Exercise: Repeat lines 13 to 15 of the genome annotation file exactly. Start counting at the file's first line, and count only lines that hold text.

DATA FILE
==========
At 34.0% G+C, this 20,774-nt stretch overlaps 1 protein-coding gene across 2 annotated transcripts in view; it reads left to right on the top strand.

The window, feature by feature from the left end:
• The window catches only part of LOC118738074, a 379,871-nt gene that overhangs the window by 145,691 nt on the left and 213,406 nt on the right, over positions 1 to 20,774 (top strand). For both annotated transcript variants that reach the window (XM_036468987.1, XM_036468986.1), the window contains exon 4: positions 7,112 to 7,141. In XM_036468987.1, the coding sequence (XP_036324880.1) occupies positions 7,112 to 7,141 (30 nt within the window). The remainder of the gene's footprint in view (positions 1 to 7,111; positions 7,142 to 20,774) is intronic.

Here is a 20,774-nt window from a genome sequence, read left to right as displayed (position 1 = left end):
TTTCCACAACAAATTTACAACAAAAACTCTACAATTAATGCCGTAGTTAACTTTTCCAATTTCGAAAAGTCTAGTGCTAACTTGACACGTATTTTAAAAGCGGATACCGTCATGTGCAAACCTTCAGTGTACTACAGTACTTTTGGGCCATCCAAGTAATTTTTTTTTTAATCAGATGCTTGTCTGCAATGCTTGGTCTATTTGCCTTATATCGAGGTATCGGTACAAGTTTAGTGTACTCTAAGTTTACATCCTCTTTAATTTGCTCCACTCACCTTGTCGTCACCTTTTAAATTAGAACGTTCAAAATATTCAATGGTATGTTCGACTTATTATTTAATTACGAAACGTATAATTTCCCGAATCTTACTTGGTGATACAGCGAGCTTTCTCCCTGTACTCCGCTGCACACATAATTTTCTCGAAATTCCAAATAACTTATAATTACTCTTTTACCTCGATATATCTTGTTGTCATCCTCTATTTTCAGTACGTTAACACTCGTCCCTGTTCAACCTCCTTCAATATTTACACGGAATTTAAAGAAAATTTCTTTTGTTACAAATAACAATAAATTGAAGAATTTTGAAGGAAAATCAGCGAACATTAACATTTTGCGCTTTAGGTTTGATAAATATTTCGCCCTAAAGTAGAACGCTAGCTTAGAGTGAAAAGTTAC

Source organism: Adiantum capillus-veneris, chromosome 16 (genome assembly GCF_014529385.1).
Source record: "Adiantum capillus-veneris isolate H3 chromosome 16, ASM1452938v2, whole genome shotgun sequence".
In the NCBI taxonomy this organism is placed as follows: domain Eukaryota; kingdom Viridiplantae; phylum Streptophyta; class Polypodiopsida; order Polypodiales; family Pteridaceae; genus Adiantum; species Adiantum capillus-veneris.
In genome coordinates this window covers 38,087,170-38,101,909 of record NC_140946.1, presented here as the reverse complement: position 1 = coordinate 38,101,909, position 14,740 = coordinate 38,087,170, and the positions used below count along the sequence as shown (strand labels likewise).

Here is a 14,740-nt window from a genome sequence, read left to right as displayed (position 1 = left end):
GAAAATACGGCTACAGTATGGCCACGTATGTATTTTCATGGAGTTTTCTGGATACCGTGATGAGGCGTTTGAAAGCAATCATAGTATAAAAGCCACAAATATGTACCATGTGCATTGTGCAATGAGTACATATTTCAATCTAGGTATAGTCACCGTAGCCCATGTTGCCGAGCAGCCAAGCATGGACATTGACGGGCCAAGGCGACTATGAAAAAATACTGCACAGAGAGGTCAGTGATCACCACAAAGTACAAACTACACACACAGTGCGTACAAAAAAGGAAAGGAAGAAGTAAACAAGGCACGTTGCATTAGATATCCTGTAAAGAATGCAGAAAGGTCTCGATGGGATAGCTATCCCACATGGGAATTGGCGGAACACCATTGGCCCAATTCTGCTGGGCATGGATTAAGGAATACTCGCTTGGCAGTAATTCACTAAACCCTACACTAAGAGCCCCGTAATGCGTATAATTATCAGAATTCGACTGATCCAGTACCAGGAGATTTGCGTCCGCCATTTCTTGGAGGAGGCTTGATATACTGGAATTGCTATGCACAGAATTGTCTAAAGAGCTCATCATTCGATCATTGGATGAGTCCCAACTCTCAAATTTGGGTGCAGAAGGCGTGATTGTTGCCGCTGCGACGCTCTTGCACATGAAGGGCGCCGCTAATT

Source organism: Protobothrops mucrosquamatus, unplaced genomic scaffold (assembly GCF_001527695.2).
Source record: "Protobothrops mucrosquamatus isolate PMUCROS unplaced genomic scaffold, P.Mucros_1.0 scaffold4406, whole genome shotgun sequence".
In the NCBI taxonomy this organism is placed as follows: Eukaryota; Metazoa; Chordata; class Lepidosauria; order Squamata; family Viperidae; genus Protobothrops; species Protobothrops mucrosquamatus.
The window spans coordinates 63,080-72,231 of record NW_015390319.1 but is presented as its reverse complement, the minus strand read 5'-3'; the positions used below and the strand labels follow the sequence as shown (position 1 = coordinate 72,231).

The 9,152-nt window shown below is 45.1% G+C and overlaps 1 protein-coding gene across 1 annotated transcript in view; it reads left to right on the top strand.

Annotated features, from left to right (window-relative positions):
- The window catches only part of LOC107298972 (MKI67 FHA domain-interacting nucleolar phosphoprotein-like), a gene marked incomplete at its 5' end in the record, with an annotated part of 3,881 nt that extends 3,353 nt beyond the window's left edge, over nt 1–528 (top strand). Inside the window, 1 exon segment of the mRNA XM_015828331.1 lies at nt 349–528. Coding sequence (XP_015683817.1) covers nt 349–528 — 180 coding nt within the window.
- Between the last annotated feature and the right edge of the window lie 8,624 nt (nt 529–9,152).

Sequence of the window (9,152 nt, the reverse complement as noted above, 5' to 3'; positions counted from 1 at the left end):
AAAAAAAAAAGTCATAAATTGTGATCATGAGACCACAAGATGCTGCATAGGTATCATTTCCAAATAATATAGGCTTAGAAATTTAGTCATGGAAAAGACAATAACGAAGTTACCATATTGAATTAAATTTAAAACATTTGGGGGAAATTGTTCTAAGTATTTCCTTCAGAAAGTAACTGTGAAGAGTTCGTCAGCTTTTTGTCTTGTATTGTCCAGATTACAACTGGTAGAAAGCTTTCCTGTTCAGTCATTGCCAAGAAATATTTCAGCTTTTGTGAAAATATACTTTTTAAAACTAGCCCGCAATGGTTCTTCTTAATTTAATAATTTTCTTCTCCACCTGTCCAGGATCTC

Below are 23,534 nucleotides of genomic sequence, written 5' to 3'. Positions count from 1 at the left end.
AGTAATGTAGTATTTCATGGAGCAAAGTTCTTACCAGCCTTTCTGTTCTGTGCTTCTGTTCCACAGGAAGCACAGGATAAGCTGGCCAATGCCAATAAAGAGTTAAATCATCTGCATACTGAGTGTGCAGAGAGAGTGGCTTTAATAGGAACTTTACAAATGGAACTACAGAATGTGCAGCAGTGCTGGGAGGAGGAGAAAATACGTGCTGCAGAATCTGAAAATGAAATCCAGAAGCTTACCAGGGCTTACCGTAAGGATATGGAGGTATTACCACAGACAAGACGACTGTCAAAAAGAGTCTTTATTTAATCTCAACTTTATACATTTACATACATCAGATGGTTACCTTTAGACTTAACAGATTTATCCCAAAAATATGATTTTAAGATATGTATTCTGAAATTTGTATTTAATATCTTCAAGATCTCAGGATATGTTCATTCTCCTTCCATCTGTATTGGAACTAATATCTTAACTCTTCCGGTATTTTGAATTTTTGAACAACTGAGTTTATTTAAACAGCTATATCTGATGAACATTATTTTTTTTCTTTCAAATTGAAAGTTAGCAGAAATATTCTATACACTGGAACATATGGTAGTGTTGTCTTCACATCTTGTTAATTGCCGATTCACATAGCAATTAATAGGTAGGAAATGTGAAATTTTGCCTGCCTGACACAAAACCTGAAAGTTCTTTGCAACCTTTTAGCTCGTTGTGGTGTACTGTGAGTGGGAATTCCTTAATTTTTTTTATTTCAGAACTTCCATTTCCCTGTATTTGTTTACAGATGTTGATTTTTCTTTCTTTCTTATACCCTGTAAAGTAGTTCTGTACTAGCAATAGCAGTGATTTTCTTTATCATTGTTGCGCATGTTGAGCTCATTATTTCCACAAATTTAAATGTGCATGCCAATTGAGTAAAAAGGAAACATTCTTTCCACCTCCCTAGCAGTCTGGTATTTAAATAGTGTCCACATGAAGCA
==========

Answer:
Source record: "Protobothrops mucrosquamatus isolate PMUCROS unplaced genomic scaffold, P.Mucros_1.0 scaffold4406, whole genome shotgun sequence".
In the NCBI taxonomy this organism is placed as follows: Eukaryota; Metazoa; Chordata; class Lepidosauria; order Squamata; family Viperidae; genus Protobothrops; species Protobothrops mucrosquamatus.
The window spans coordinates 63,080-72,231 of record NW_015390319.1 but is presented as its reverse complement, the minus strand read 5'-3'; the positions used below and the strand labels follow the sequence as shown (position 1 = coordinate 72,231).